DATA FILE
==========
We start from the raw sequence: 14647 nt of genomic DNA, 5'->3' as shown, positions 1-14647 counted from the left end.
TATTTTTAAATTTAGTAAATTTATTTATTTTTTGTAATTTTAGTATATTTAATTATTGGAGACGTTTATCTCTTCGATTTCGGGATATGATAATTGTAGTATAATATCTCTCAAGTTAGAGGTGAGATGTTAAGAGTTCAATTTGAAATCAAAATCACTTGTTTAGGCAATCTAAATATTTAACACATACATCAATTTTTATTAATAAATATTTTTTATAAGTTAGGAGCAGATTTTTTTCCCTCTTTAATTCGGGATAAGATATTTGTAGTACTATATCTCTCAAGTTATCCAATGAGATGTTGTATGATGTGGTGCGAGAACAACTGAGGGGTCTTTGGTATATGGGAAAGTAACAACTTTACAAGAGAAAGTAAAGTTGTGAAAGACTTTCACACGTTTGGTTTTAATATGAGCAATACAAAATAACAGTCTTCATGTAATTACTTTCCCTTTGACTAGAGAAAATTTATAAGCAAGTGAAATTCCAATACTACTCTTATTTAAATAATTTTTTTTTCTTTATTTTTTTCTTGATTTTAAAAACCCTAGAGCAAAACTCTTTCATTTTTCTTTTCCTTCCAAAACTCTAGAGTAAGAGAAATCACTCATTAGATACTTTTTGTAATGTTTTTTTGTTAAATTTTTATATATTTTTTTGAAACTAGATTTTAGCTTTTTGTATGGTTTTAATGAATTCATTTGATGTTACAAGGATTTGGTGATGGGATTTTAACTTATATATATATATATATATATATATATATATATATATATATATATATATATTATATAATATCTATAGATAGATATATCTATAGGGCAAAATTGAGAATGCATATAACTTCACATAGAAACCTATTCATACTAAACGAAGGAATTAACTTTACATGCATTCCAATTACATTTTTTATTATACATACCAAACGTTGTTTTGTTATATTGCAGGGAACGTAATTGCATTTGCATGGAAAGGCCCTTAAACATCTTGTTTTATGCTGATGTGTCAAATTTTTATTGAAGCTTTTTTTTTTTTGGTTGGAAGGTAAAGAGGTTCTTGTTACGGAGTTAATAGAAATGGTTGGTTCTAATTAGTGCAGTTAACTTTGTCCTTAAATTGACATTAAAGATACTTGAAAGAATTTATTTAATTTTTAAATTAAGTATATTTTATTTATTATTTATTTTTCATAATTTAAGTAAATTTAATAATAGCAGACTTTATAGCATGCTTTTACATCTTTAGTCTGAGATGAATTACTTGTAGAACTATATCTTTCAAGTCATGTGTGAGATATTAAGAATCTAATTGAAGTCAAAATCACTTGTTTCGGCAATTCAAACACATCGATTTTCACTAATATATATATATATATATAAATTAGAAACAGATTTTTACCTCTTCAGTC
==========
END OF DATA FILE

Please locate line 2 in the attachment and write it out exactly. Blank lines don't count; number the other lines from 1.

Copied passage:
TATTTTTAAATTTAGTAAATTTATTTATTTTTTGTAATTTTAGTATATTTAATTATTGGAGACGTTTATCTCTTCGATTTCGGGATATGATAATTGTAGTATAATATCTCTCAAGTTAGAGGTGAGATGTTAAGAGTTCAATTTGAAATCAAAATCACTTGTTTAGGCAATCTAAATATTTAACACATACATCAATTTTTATTAATAAATATTTTTTATAAGTTAGGAGCAGATTTTTTTCCCTCTTTAATTCGGGATAAGATATTTGTAGTACTATATCTCTCAAGTTATCCAATGAGATGTTGTATGATGTGGTGCGAGAACAACTGAGGGGTCTTTGGTATATGGGAAAGTAACAACTTTACAAGAGAAAGTAAAGTTGTGAAAGACTTTCACACGTTTGGTTTTAATATGAGCAATACAAAATAACAGTCTTCATGTAATTACTTTCCCTTTGACTAGAGAAAATTTATAAGCAAGTGAAATTCCAATACTACTCTTATTTAAATAATTTTTTTTTCTTTATTTTTTTCTTGATTTTAAAAACCCTAGAGCAAAACTCTTTCATTTTTCTTTTCCTTCCAAAACTCTAGAGTAAGAGAAATCACTCATTAGATACTTTTTGTAATGTTTTTTTGTTAAATTTTTATATATTTTTTTGAAACTAGATTTTAGCTTTTTGTATGGTTTTAATGAATTCATTTGATGTTACAAGGATTTGGTGATGGGATTTTAACTTATATATATATATATATATATATATATATATATATATATATATATATATATTATATAATATCTATAGATAGATATATCTATAGGGCAAAATTGAGAATGCATATAACTTCACATAGAAACCTATTCATACTAAACGAAGGAATTAACTTTACATGCATTCCAATTACATTTTTTATTATACATACCAAACGTTGTTTTGTTATATTGCAGGGAACGTAATTGCATTTGCATGGAAAGGCCCTTAAACATCTTGTTTTATGCTGATGTGTCAAATTTTTATTGAAGCTTTTTTTTTTTTGGTTGGAAGGTAAAGAGGTTCTTGTTACGGAGTTAATAGAAATGGTTGGTTCTAATTAGTGCAGTTAACTTTGTCCTTAAATTGACATTAAAGATACTTGAAAGAATTTATTTAATTTTTAAATTAAGTATATTTTATTTATTATTTATTTTTCATAATTTAAGTAAATTTAATAATAGCAGACTTTATAGCATGCTTTTACATCTTTAGTCTGAGATGAATTACTTGTAGAACTATATCTTTCAAGTCATGTGTGAGATATTAAGAATCTAATTGAAGTCAAAATCACTTGTTTCGGCAATTCAAACACATCGATTTTCACTAATATATATATATATATATAAATTAGAAACAGATTTTTACCTCTTCAGTC